Speaking of aeroplanes, Blue Satellite comes with an Active Noise Cancelling feature and this normally tickles people to compare it to one of the best ANC headphones out there, the Bose QuietComfort 35. So, how good is the Blue Satellite noise cancelling feature? Is it better than the Bose QC35?
Blue Satellite ANC is pretty good as I tested it in Melbourne’s busy metropolitan area. It manages to block out ambience noise like Melbourne’s notorious wind and a few construction noises. Bose QC35 still wins though slightly here. I haven’t tested the Satellite on the plane, but might do next week when I’m flying overseas.
However, Blue Satellite definitely has the better sound compared to the QC35 and you will notice it. Obviously, this is because it has a built-in audiophile amp but also because the Satellite has 2 dedicated 30mm drivers just for the ANC feature (2 other 44mm drivers are for the sound) . Most other ANC headphones like Bose QC35 uses the same drivers for both audio and ANC, and that will have an effect to what you are listening (sounds a bit muffled, etc).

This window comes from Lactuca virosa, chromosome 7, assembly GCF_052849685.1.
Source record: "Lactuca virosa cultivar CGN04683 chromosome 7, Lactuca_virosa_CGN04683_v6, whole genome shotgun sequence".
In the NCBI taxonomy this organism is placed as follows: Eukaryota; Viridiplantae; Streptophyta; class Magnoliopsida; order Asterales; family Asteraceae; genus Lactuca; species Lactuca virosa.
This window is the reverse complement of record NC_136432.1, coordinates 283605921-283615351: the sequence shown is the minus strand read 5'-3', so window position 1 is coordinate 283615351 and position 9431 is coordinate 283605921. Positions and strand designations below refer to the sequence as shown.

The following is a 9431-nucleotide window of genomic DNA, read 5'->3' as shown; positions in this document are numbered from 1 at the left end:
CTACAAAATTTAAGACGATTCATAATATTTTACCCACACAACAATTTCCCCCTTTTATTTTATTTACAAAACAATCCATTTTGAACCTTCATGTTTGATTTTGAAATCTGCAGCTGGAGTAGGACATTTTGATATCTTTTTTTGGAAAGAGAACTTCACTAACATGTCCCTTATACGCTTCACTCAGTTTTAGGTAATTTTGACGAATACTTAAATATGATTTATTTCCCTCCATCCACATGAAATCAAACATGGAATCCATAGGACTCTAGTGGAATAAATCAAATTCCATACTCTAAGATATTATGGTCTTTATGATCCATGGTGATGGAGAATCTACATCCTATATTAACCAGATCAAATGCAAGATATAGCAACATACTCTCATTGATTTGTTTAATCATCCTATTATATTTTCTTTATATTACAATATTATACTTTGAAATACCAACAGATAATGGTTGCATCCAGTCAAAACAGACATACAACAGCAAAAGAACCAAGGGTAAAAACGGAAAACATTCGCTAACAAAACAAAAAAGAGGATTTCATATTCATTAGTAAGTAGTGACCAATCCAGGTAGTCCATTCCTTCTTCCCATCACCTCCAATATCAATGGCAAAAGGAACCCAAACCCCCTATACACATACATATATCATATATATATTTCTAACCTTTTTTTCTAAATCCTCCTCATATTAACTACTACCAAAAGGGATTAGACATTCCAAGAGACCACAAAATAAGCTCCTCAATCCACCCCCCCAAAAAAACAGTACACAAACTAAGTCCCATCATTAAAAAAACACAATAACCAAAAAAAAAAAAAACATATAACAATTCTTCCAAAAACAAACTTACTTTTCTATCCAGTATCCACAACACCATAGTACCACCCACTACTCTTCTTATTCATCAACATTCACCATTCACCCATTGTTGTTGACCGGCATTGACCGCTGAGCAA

Combined with the closed fit of the ear cups on Satellite, you’ll get a really good noise isolation and unless you are travelling, you’d rarely need to ever turn ANC on.
I like how you can enable ANC and the amp separately through the different buttons on the headphones. Blue is suggesting 24 hours of battery life with just the Bluetooth feature turned on, and around 8 hours if the ANC & amp turned on as well. I’m assuming we can get more if we just enable the amp and not the ANC, but I haven’t properly tested this (i.e I don’t think I can listen to music for more than 8 hours non-stop). Eight hours is not much but you do get a boost quality of sound through its built-in audiophile amplifier.
Oh, and you can also fold one of the ear cups away and rotate them when you place it on your neck for comfort.
Blue Satellite Review – Sound
As mentioned briefly, it definitely sounds much better than the Bose QC35. The built-in amp is a godsend and gift to humanity. Normally, you’d lose lots of audio quality by going for a wireless/Bluetooth headphone in exchange for portability and convenience. However, by including a built-in audio amplifier inside the Satellite, Blue has raised up the game.